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Namespaces

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I don't see the power in Namespaces... Namespaces @ cplusplus.com I see how they work I just don't see how to use them efficiently, could someone please enlighten me... code is always nice... Thanks, rhuala

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Much of the time, you will not use namespaces in your own code. Namespaces are best for when you are releasing some kind of library for use in other programs. In those cases, namespaces are really important to prevent name collisions because you never know what the end user's naming conventions are.

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Namespaces are used to define a named scope, usually to prevent naming clashes.

Say you're using a library in a C++ program and you have a class called "FileReader". If the library you're using also has a class called "FileReader" you've got a clash.

However if all the library's classes are wrapped up into a namespace, say, "Engine", then your version of "FileReader" and the library's can coexist as they exist in different namespaces so you can resolve any ambiguity using the scope resolution operator (Engine::FileReader vs FileReader).

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It's just an instrument to organize large codebases.

An example:

Let's assume you want to use two libraries in a program, maybe a 3D library and an image loader library. Both use a base class from which all their classes inherit. Let's call this class BaseObject (just for the sake of argument).
If they don't use namespaces, the two libraries wouldn be difficult to use together. You would have to expend additional work to use them together in your project.
If they use namespaces for all their functionality, this problem doesn't exist.

That's more or less it. In a way, namespace have similarities with domain names. Java packages, for example, employ real domain names that are actually part of the "namespace" of classes.

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You'll know when you need them. The first sign is an urge to put some prefix on a bunch of related types and functions. If you find yourself fighting this urge, use a namespace.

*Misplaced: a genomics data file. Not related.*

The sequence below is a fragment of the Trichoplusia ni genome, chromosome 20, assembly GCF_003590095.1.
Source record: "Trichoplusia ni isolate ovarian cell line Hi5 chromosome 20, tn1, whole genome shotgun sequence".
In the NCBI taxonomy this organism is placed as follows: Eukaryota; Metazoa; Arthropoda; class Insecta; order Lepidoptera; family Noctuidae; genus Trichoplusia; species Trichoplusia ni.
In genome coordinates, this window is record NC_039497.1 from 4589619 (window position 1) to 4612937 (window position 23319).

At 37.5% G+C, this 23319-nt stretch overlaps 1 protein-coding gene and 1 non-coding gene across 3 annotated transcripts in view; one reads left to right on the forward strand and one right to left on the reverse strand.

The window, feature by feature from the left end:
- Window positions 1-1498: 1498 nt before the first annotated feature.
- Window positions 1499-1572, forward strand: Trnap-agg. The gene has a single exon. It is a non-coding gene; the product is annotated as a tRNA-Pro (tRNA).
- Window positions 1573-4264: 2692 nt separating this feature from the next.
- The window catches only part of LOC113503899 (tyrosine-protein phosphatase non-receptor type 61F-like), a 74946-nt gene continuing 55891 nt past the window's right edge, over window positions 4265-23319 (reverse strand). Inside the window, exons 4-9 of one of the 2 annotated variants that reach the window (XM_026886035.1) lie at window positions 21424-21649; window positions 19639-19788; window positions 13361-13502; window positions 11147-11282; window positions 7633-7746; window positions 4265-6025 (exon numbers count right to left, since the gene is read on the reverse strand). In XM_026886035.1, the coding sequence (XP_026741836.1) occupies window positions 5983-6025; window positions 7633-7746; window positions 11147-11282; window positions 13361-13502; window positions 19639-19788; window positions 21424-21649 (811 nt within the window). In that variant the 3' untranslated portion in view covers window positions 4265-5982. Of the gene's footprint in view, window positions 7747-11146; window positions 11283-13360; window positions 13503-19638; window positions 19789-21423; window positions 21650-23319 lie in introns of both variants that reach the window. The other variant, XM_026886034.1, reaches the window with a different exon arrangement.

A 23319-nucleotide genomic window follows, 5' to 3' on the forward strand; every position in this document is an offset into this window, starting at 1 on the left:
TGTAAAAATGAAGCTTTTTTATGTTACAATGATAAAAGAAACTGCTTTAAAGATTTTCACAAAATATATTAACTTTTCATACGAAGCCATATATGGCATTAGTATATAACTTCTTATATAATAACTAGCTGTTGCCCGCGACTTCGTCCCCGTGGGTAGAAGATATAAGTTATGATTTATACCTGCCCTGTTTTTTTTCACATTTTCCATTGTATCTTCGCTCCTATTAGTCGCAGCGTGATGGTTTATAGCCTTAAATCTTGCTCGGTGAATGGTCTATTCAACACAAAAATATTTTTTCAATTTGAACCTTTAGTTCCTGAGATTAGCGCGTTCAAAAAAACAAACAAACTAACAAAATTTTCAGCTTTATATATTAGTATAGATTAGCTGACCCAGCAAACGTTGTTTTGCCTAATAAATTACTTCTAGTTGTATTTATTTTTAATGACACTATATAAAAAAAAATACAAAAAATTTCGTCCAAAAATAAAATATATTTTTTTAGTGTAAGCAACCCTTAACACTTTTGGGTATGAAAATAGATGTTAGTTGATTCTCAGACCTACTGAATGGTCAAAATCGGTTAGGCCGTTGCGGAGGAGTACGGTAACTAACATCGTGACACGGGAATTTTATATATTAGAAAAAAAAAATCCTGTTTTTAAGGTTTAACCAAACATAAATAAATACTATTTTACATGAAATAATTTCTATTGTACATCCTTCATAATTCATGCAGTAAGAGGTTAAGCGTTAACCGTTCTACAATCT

Until then I wouldn't worry too much about them. But in time I think you'll find it handy that the Standard C++ Library lives in a separate namespace, and irritating that C libraries put all their stuff in the global namespace.

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If you need to deal with a namespace-unaware library that clashes with your names, you can use this:


namespace badlib {
#include <badlib.h>
}


(edit) Note that macros (#defines) will still be global.

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Quote:
Original post by rip-off
... and irritating that C libraries put all their stuff in the global namespace.


Particularly the Win32 API. LoadImage and CreateWindow spring to mind as functions that I have wanted to implement in the past, only to find there are a couple of macros with those names. At least you can define NOMINMAX to get rid of the min and max defines.

Other OS's may have similar irritations of course, but I have yet to deal with those.

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Quote:
Original post by Dom_152
Namespaces are used to define a named scope, usually to prevent naming clashes.

Say you're using a library in a C++ program and you have a class called "FileReader". If the library you're using also has a class called "FileReader" you've got a clash.

However if all the library's classes are wrapped up into a namespace, say, "Engine", then your version of "FileReader" and the library's can coexist as they exist in different namespaces so you can resolve any ambiguity using the scope resolution operator (Engine::FileReader vs FileReader).


ah yes, this makes the most sense to me...

Thanks for the replies...

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Quote:
Original post by tori
If you need to deal with a namespace-unaware library that clashes with your names, you can use this:


Be careful, this may prevent your program from linking.

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